Blog#3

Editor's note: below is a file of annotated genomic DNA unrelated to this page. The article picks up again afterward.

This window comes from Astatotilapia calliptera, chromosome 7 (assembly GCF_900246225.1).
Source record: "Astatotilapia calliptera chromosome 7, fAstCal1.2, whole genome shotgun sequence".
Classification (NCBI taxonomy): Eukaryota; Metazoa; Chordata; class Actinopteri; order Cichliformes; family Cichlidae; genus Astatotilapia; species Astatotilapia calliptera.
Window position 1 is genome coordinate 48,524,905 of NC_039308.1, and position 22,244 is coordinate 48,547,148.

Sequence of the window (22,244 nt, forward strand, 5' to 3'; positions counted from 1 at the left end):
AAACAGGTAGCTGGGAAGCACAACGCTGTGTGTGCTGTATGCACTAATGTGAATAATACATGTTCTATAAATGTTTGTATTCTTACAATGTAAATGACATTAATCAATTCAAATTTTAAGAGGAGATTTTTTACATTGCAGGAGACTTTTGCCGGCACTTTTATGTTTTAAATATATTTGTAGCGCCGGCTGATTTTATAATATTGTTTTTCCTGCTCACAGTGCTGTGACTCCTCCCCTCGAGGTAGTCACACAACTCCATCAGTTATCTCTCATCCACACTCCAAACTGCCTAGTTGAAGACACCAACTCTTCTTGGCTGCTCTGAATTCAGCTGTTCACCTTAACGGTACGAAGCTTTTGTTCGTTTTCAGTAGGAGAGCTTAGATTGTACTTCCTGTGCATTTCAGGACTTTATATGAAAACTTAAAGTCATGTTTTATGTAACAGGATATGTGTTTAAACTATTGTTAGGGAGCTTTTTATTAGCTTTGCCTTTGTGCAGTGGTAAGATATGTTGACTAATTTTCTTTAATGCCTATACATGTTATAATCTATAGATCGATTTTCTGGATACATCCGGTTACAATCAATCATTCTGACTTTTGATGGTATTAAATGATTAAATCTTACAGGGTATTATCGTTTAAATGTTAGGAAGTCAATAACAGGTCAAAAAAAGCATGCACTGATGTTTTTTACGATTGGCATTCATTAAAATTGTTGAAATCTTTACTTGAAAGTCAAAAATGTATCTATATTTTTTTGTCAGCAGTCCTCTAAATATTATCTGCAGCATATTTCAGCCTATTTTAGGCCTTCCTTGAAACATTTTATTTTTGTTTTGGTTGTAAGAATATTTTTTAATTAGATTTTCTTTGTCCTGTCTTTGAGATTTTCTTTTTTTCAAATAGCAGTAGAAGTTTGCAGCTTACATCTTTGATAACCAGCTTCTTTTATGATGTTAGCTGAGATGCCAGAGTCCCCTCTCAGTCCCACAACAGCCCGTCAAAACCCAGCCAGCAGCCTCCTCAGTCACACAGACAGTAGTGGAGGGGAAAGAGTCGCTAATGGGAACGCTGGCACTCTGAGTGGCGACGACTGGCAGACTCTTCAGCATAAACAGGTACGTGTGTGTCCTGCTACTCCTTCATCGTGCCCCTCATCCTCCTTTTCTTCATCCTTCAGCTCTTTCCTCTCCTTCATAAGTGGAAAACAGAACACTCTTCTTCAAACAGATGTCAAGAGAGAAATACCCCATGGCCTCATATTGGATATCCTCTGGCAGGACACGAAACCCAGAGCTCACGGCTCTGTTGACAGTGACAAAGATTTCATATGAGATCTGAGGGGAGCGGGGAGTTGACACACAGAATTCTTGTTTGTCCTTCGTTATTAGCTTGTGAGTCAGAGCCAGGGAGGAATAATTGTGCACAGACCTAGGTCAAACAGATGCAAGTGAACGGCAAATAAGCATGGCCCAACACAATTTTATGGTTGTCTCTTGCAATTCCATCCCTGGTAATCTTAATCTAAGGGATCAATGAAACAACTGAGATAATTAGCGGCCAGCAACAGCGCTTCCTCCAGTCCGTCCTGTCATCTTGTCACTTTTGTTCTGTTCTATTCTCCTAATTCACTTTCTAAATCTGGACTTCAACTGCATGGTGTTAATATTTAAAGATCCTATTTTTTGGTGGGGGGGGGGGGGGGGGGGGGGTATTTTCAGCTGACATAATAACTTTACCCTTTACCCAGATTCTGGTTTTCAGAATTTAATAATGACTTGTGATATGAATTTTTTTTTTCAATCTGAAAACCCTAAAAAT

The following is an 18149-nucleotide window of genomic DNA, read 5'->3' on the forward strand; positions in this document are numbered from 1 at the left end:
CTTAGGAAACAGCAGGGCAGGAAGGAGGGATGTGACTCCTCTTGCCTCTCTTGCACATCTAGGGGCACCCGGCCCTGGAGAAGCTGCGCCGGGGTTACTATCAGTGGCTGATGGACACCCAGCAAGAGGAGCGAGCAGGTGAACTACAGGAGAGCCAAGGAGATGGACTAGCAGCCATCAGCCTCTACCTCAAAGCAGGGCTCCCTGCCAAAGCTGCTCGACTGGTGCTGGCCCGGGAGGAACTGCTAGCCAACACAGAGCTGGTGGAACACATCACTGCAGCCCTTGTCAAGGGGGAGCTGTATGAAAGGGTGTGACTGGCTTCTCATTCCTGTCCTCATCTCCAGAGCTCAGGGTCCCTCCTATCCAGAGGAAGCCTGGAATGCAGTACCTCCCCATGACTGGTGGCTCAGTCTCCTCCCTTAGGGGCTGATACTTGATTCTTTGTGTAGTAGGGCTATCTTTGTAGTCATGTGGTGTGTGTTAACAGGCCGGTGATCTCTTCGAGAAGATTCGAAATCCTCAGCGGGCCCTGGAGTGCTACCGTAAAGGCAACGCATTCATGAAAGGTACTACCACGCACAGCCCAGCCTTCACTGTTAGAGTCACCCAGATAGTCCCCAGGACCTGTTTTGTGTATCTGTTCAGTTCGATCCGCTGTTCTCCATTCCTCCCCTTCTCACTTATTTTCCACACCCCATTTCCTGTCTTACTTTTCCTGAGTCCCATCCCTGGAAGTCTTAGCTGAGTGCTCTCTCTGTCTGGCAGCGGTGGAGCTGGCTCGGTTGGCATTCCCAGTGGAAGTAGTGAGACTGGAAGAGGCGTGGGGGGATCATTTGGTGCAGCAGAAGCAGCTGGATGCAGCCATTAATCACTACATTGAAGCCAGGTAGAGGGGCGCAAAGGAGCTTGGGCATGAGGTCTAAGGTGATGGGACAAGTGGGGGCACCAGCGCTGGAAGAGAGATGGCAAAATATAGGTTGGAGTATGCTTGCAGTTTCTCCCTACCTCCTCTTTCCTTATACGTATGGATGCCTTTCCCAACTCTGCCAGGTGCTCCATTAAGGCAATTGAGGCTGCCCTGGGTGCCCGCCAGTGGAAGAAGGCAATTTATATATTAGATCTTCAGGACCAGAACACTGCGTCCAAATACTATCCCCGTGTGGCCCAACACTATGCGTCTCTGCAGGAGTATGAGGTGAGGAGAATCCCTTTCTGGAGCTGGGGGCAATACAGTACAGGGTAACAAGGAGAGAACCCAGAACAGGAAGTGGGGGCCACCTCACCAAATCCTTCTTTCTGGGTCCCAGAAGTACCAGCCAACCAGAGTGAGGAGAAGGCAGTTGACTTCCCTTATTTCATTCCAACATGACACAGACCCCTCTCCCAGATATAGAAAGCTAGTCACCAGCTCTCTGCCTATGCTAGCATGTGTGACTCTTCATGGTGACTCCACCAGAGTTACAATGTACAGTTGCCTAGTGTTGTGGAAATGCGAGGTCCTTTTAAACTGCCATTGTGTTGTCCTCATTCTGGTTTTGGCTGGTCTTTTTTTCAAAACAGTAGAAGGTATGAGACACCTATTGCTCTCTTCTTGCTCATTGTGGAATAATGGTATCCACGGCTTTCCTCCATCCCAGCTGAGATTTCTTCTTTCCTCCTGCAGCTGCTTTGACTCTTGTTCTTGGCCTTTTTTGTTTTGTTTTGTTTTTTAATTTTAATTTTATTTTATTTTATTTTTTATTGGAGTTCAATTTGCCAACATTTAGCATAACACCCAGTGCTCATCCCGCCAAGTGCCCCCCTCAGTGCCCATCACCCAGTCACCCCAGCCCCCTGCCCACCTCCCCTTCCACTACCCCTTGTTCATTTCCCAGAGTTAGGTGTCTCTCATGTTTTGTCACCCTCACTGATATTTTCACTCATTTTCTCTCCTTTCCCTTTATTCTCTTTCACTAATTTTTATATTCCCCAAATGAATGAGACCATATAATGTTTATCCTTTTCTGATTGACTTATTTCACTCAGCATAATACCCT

I was feeling pretty confident as I left Washington, DC and made my way across the country to the “other” Washington where I live. No-one was picking me up at the airport, and I had made a reservation for the airport shuttle to take me home.  I was cutting it close as I grabbed my bag from the overhead compartment.  I had aggressively shoved it in there when I boarded the plane, and I knew it was going to be just as difficult to dislodge it when I was in a hurry to get to the shuttle.  I finally extricated it, and I realized if I wanted to catch the last shuttle of the night, I would need to run to catch the train to take me to the shuttle area.  The escalator was too slow, and when I picked my bag up to start running down the stairs, I was confident I could beat the train doors that were slowly closing.  I was almost there when I felt my flipflops slip on the dusty linoleum.  I managed to clumsily slide/dive almost doing the splits into the train (suitcase first) through the doors as they met, just barely able to grab the cursed flipflop that remained outside. All was silent as I untangled myself from the heap of disaster that was now me.  A bald woman sweating profusely as she nervously grabs her smartphone to type a message to her husband in the guise of looking nonchalant. I am embarrassed, but I’m also shocked that not one person even offered to help me.  I think I may have heard an “Oh my God” as I made my landing, but not one person said, “Are you okay?” or “Can I help you?”  No one would look at me, and I wanted to disappear.  At the same time, I wish I would have wittingly said something like, “How’s that for an entrance?”  I’m keeping that for next time because I know there will always be a next time for me to trip over something, show my confidence, and rise above my experience.  I know there will always be another chance to fix it, and I will!

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